A multi-million dollar lawsuit filed in June accused Nick Gordon, Bobbi Kristina Brown's boyfriend, of assault, battery, and robbery. The suit was amended on Friday to include wrongful death.
The updated suit reportedly alleges that Gordon gave Brown a "toxic cocktail" and put her face down in the cold water of her bathtub, seeking to charge him with counts of wrongful death and "pain and suffering."
The suit was filed by Brown's court-appointed conservator and attorney Bedelia Hargrove with the superior court of Fulton County, Georgia, and demands a trial by jury.
Bobbi Kristina – daughter of Bobby Brown and the late Whitney Houston – died on July 26, six months after she was found unresponsive in a bathtub in her Roswell home. The amended suit reportedly accuses Gordon of causing her death.
The original complaint alleges that Gordon, 25, "committed domestic violence" against Brown regularly, "including punching her in the face, knocking out her tooth, and dragging her upstairs by her hair." It does not specify evidence for these accusations.
The amended lawsuit alleges that around 6 a.m. on January 31 Gordon returned to his and Brown's shared home drunk and on cocaine. Gordon, who the suit alleges often tracked Brown by video and eavesdropped on her conversations, reportedly accused Brown of cheating on him.
After arguing for around thirty minutes in their bedroom and then falling silent, the suit says Gordon "gave Bobbi Kristina a toxic cocktail rendering her unconscious and then put her face down in a tub of cold water causing her to suffer brain damage."
According to the complaint, Gordon reemerged from the bedroom in different clothes, approached a female guest in the home, got into bed near her, laying his head on her ankle, and said, "Now I want a pretty white girl like you."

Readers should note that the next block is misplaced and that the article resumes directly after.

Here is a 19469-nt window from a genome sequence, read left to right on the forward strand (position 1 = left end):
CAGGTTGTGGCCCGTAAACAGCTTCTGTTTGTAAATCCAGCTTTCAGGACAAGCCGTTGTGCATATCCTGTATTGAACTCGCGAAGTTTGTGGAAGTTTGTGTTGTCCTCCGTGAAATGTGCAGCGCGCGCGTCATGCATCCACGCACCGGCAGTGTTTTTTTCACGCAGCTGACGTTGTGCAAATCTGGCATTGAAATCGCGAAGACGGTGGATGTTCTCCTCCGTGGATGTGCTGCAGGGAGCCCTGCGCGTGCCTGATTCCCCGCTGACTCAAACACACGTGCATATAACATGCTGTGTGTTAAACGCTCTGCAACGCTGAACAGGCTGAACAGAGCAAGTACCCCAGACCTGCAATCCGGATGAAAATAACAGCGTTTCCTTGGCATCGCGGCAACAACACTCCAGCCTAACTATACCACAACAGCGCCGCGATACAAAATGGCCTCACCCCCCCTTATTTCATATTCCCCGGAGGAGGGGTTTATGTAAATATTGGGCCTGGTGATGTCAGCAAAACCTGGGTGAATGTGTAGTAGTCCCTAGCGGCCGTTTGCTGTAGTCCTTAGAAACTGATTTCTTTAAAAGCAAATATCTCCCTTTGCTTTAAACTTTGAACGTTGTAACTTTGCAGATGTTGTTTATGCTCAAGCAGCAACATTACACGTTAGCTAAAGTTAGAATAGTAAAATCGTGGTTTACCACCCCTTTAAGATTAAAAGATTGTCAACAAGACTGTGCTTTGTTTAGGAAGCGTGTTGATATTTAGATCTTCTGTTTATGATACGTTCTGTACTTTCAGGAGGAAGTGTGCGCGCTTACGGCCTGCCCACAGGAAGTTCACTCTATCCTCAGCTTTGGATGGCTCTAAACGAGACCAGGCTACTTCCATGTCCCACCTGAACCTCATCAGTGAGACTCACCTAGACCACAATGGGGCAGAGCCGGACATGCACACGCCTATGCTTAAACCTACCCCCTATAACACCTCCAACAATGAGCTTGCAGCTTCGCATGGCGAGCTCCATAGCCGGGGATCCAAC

Around 15 minutes later another guest found Brown face down in the tub, a dustpan lying next to her in the bottom of the tub, according to the lawsuit. Brown was reportedly unconscious with a tooth hanging loosely from her mouth.
After the guest brought Brown's condition to Gordon's attention, the complaint alleges that he shouted "Clean up! Clean up!" and drained the water from the bath tub then joined in with other guests attempting to resuscitate Brown and called an ambulance.
Brown was diagnosed with "global and irreversible brain damage," and six months later, died in hospice care.
The lawsuit was filed and made public hours after it was announced that Brown was in a "deteriorating state" and moved to hospice care.
The new suit, which still seeks $10 million from Gordon for each of the five counts, goes into detail about cases of Gordon abusing Brown days before she was found unconscious.
Sometime in the week before January 31, the amended complaint alleges that numerous witnesses saw Gordon punch Brown in the face, breaking the couch she was sitting on and knocking her to the floor.